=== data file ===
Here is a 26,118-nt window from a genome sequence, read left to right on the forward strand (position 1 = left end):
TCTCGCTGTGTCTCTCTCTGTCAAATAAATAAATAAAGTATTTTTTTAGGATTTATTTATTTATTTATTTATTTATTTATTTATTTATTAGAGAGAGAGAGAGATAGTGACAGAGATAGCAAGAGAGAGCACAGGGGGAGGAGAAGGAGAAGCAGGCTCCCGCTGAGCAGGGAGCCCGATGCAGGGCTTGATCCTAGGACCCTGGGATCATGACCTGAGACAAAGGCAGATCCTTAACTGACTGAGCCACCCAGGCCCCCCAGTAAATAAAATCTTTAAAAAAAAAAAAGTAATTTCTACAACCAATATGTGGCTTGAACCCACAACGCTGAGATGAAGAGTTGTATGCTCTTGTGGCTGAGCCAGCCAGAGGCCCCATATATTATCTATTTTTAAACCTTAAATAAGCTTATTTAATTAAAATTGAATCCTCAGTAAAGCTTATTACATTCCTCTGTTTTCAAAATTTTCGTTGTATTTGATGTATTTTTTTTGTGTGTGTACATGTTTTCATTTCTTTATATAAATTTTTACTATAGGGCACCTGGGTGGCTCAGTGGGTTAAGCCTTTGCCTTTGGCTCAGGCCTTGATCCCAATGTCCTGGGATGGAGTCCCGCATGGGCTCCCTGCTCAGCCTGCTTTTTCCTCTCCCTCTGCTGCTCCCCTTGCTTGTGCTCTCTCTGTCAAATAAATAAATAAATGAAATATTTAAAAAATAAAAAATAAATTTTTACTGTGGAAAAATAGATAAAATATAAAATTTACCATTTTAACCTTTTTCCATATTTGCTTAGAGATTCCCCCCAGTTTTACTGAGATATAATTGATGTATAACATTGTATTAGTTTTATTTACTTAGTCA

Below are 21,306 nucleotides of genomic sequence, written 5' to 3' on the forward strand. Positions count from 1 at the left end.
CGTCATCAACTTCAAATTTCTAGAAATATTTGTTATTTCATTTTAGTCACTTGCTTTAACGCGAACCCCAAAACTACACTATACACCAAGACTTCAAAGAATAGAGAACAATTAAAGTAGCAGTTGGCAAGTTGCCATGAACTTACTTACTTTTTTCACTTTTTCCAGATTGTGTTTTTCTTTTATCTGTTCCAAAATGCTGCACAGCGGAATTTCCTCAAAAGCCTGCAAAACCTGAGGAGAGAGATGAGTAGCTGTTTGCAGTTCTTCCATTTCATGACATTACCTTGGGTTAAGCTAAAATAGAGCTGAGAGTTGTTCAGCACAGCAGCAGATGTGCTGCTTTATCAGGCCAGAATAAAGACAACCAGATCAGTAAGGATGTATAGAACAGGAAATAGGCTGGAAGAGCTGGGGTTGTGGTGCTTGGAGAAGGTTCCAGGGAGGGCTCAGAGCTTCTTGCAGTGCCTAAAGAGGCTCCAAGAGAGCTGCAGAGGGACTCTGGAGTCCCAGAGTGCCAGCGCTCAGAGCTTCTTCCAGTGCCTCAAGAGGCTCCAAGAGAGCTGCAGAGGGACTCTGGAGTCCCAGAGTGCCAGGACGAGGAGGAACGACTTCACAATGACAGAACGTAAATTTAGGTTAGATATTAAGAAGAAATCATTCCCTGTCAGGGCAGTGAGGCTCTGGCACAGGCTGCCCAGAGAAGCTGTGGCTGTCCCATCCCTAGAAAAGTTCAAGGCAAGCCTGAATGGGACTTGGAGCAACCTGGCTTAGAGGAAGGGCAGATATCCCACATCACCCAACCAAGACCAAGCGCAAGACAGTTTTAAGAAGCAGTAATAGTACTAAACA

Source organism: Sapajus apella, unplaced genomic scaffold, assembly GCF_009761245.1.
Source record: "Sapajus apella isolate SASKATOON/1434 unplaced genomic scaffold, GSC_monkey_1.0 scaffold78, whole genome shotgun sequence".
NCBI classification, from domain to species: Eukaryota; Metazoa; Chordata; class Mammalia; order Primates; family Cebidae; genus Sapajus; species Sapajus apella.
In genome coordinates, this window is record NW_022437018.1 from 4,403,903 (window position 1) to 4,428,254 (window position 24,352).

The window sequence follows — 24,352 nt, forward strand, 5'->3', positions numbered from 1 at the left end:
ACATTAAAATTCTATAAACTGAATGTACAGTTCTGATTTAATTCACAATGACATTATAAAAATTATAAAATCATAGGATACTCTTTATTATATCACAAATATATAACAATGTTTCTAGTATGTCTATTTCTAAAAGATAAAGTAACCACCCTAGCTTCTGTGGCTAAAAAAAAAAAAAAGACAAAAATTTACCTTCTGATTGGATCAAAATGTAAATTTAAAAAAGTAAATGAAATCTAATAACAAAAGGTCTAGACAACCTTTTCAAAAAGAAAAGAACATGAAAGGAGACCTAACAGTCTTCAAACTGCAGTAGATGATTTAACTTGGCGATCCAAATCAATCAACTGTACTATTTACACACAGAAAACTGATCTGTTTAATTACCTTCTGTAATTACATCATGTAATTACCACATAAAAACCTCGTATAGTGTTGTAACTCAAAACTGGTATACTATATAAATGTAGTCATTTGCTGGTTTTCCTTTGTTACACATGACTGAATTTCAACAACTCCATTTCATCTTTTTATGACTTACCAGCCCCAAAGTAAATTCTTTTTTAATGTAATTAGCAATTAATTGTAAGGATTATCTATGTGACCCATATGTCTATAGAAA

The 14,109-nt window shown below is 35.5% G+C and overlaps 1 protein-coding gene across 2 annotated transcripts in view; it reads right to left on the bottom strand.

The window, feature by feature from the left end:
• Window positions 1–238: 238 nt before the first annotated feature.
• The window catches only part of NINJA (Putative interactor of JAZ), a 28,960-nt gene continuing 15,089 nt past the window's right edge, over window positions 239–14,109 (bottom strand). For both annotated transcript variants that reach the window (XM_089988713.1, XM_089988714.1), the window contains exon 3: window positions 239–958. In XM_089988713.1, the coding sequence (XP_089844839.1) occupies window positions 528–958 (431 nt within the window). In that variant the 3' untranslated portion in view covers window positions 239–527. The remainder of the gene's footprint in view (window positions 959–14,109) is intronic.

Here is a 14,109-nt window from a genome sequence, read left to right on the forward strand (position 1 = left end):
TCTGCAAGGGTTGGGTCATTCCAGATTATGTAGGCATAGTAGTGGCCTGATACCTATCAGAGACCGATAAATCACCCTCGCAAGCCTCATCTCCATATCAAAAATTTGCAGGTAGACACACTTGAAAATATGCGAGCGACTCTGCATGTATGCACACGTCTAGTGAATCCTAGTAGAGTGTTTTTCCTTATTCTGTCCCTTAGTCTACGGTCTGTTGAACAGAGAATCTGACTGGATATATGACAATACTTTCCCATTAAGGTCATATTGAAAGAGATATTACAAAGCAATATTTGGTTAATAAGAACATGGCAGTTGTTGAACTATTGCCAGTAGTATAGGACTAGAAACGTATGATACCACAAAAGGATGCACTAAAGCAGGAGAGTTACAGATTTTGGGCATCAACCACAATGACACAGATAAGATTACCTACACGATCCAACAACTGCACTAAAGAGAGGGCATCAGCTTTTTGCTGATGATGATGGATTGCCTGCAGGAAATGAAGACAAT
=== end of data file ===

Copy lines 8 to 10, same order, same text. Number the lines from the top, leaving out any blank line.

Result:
In genome coordinates, this window is record NW_022437018.1 from 4,403,903 (window position 1) to 4,428,254 (window position 24,352).

The window sequence follows — 24,352 nt, forward strand, 5'->3', positions numbered from 1 at the left end:
ACATTAAAATTCTATAAACTGAATGTACAGTTCTGATTTAATTCACAATGACATTATAAAAATTATAAAATCATAGGATACTCTTTATTATATCACAAATATATAACAATGTTTCTAGTATGTCTATTTCTAAAAGATAAAGTAACCACCCTAGCTTCTGTGGCTAAAAAAAAAAAAAAGACAAAAATTTACCTTCTGATTGGATCAAAATGTAAATTTAAAAAAGTAAATGAAATCTAATAACAAAAGGTCTAGACAACCTTTTCAAAAAGAAAAGAACATGAAAGGAGACCTAACAGTCTTCAAACTGCAGTAGATGATTTAACTTGGCGATCCAAATCAATCAACTGTACTATTTACACACAGAAAACTGATCTGTTTAATTACCTTCTGTAATTACATCATGTAATTACCACATAAAAACCTCGTATAGTGTTGTAACTCAAAACTGGTATACTATATAAATGTAGTCATTTGCTGGTTTTCCTTTGTTACACATGACTGAATTTCAACAACTCCATTTCATCTTTTTATGACTTACCAGCCCCAAAGTAAATTCTTTTTTAATGTAATTAGCAATTAATTGTAAGGATTATCTATGTGACCCATATGTCTATAGAAA